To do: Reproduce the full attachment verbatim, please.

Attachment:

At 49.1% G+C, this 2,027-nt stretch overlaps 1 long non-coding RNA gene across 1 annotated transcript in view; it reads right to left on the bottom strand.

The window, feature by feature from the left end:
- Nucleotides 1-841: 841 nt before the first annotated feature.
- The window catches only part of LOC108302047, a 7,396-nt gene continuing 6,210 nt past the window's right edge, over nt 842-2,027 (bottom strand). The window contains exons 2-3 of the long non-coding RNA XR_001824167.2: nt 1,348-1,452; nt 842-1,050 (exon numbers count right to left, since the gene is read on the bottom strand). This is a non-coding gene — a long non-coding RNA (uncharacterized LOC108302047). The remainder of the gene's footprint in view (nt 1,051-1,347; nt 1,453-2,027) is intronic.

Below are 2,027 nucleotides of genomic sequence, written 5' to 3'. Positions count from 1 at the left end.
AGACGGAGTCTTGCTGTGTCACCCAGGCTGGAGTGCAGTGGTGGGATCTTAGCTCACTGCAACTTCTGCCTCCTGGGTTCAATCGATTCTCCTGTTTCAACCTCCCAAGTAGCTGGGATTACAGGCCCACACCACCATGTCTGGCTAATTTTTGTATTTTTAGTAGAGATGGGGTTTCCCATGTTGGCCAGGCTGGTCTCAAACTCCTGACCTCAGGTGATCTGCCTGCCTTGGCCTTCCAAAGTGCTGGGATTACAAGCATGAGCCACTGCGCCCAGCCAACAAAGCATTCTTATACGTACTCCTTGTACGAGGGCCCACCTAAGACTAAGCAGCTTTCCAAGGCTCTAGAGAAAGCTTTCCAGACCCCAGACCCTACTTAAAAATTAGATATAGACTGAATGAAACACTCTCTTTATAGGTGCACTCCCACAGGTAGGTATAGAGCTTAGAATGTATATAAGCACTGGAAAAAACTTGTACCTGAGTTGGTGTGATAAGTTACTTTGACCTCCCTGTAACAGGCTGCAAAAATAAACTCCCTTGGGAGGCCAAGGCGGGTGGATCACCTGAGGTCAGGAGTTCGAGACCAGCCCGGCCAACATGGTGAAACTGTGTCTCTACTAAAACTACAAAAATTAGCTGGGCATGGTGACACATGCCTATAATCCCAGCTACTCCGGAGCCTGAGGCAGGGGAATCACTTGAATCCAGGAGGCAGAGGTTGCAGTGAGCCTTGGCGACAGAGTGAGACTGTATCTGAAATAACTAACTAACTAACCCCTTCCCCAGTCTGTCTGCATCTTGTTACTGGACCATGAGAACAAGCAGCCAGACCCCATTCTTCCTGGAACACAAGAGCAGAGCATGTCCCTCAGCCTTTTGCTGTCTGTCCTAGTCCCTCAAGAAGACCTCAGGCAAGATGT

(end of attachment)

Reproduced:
At 49.1% G+C, this 2,027-nt stretch overlaps 1 long non-coding RNA gene across 1 annotated transcript in view; it reads right to left on the bottom strand.

The window, feature by feature from the left end:
- Nucleotides 1-841: 841 nt before the first annotated feature.
- The window catches only part of LOC108302047, a 7,396-nt gene continuing 6,210 nt past the window's right edge, over nt 842-2,027 (bottom strand). The window contains exons 2-3 of the long non-coding RNA XR_001824167.2: nt 1,348-1,452; nt 842-1,050 (exon numbers count right to left, since the gene is read on the bottom strand). This is a non-coding gene — a long non-coding RNA (uncharacterized LOC108302047). The remainder of the gene's footprint in view (nt 1,051-1,347; nt 1,453-2,027) is intronic.

Below are 2,027 nucleotides of genomic sequence, written 5' to 3'. Positions count from 1 at the left end.
AGACGGAGTCTTGCTGTGTCACCCAGGCTGGAGTGCAGTGGTGGGATCTTAGCTCACTGCAACTTCTGCCTCCTGGGTTCAATCGATTCTCCTGTTTCAACCTCCCAAGTAGCTGGGATTACAGGCCCACACCACCATGTCTGGCTAATTTTTGTATTTTTAGTAGAGATGGGGTTTCCCATGTTGGCCAGGCTGGTCTCAAACTCCTGACCTCAGGTGATCTGCCTGCCTTGGCCTTCCAAAGTGCTGGGATTACAAGCATGAGCCACTGCGCCCAGCCAACAAAGCATTCTTATACGTACTCCTTGTACGAGGGCCCACCTAAGACTAAGCAGCTTTCCAAGGCTCTAGAGAAAGCTTTCCAGACCCCAGACCCTACTTAAAAATTAGATATAGACTGAATGAAACACTCTCTTTATAGGTGCACTCCCACAGGTAGGTATAGAGCTTAGAATGTATATAAGCACTGGAAAAAACTTGTACCTGAGTTGGTGTGATAAGTTACTTTGACCTCCCTGTAACAGGCTGCAAAAATAAACTCCCTTGGGAGGCCAAGGCGGGTGGATCACCTGAGGTCAGGAGTTCGAGACCAGCCCGGCCAACATGGTGAAACTGTGTCTCTACTAAAACTACAAAAATTAGCTGGGCATGGTGACACATGCCTATAATCCCAGCTACTCCGGAGCCTGAGGCAGGGGAATCACTTGAATCCAGGAGGCAGAGGTTGCAGTGAGCCTTGGCGACAGAGTGAGACTGTATCTGAAATAACTAACTAACTAACCCCTTCCCCAGTCTGTCTGCATCTTGTTACTGGACCATGAGAACAAGCAGCCAGACCCCATTCTTCCTGGAACACAAGAGCAGAGCATGTCCCTCAGCCTTTTGCTGTCTGTCCTAGTCCCTCAAGAAGACCTCAGGCAAGATGT